Energy Transfer (NYSE:ET) thought it had a solution to the Permian Basin's oil pipeline problem when it partnered with several other energy companies to develop the Permian Gulf Coast pipeline. That project, however, quickly took a backseat to the Wink to Webster pipeline, developed by ExxonMobil (NYSE:XOM) and its partners. While Energy Transfer considered combining its project with that one, it ultimately opted not to participate in either option.

Instead, the company is looking to expand its existing oil infrastructure in the Permian Basin. Energy Transfer's management team discussed why it chose this direction, as well as what might be next, during the company's recent first-quarter conference call.

A close-up of a pipeline under construction.

Image source: Getty Images.

Going in a different direction

CFO Tom Long ran through Energy Transfer's current slate of expansion projects on the call. He stated: "Looking at the crude projects in the Permian, we are no longer pursuing the Permian Gulf Coast pipeline, as it was initially announced. However, we will continue to evaluate participation in other projects and we continue to do everything we can to maximize the capacity on all of our Permian crude pipelines, as demand remains very strong."

Energy Transfer and its partners decided to abandon their proposed Permian Gulf Coast pipeline because they couldn't secure enough shippers for capacity on the system to justify the investment. That initially led the partners to see if they could combine the project with Wink to Webster. However, Energy Transfer has opted not to go that route or join that project as a partner.

Instead, Energy Transfer will initially focus on expanding its existing Permian Express system, which it operates as part of a joint venture with ExxonMobil. The company's first three pipelines are already at full capacity, which is leading it to expand its fourth pipeline by 120,000 barrels per day. That project should start service by the third quarter and provide an immediate boost to cash flow since the company has already secured customers for the additional capacity.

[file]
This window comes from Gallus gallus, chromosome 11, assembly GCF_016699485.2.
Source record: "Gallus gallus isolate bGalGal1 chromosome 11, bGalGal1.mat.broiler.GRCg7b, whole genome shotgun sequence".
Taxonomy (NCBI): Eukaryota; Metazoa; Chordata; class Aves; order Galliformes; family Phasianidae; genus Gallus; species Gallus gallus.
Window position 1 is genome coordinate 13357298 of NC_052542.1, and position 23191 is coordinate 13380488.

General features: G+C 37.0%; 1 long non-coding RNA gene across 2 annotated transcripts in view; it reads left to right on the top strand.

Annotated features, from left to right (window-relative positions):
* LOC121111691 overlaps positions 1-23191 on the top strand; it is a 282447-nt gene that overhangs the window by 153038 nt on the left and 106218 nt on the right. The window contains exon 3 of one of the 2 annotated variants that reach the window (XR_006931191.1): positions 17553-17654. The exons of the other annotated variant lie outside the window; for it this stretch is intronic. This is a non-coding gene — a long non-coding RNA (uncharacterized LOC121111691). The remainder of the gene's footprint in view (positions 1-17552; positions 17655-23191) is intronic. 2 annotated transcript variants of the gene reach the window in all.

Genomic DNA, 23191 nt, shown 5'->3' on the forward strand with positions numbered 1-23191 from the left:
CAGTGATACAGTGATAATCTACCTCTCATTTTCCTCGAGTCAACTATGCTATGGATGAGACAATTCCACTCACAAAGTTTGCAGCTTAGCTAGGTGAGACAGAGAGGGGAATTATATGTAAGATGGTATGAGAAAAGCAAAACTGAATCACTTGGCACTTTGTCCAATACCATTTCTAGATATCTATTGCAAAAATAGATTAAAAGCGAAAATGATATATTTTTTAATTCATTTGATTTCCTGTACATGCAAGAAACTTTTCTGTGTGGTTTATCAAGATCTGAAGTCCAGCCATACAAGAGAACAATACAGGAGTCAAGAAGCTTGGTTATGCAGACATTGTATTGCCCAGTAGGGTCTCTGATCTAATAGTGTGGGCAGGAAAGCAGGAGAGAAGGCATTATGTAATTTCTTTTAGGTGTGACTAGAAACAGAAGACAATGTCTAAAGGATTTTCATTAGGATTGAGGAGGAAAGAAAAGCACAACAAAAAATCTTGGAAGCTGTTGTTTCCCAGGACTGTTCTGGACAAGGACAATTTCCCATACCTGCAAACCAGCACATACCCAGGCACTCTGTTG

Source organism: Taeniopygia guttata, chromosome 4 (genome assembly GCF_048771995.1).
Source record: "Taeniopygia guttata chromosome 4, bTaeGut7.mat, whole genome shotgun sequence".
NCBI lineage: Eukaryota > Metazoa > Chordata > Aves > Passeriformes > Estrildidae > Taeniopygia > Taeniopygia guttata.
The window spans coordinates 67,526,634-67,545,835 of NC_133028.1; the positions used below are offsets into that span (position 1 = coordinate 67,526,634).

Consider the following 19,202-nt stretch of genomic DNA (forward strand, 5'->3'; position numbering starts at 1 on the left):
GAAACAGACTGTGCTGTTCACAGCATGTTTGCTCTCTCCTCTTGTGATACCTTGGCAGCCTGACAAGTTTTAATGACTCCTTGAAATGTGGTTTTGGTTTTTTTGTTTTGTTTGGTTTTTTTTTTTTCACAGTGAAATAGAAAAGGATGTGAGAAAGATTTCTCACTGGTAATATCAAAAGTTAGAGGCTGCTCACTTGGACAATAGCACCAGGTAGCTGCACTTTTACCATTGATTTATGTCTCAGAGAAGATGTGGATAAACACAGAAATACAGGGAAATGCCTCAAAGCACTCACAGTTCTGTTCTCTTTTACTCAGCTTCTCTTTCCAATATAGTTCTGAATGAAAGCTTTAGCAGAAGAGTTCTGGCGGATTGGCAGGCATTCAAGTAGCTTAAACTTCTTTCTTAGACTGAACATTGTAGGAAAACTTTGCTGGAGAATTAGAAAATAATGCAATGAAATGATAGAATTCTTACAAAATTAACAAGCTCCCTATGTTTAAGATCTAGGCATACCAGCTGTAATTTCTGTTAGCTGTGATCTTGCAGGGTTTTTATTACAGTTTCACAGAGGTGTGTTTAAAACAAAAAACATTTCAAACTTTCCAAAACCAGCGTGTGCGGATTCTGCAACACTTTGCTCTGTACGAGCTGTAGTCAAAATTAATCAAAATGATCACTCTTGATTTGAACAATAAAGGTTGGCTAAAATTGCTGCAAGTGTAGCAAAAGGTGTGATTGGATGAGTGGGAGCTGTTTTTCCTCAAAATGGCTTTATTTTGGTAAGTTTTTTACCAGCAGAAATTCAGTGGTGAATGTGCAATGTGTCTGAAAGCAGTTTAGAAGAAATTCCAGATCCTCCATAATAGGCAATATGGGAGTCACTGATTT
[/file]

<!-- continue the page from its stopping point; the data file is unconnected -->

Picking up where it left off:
Continuing to look for the right opportunities

Chief Commercial Officer Marshall McCrea spoke a bit more about the company's plans in the Permian during the Q&A portion of the call. He stated:

What we're pursuing is what's best for our unitholders and for our customers. And right now, we're focused on the existing capacity we have. We're looking at expanding that capacity on our existing system by looping or adding horsepower. But in addition to that, we stay in dialogue with other companies where it might make sense to partner and to move barrels from the fastest-growing area in the world probably.

The reason Energy Transfer would rather expand its existing pipeline system is that those investments not only generate a higher return but can start transporting incremental oil volumes much quicker than a new pipeline would. That makes them a win-win for both investors and customers.

However, the company will consider becoming a partner on another oil pipeline project in the future if that makes sense. Energy Transfer would love to move more barrels to its Nederland hub in Texas, which was one of the destinations of its proposed Permian Gulf Coast project. McCrea said that it's "such an incredible asset as it's probably one of the bigger hubs around" given all the pipes flowing into the area. Not only does it have excellent connectivity to all the refineries and markets along the Gulf coast, but it can export oil and other products to global markets. That's why McCrea said Energy Transfer "will continue to look at every opportunity and every way we can to move more volumes out of the Permian Basin to our assets along the Gulf Coast."

Putting returns ahead of growth

Energy Transfer tried to push forward with a new Permian Basin oil pipeline but ultimately walked away because it wasn't satisfied with the return on investment. Instead, the company is moving ahead with at least one smaller, but higher-return, expansion of an existing system. This decision shows the company's discipline by not chasing growth at the expense of returns. Meanwhile, it still plans to keep its eye out for other opportunities to participate in a project that would not only move more barrels to the Gulf Coast -- especially toward its Nederland hub -- but deliver an appealing return on its investment.

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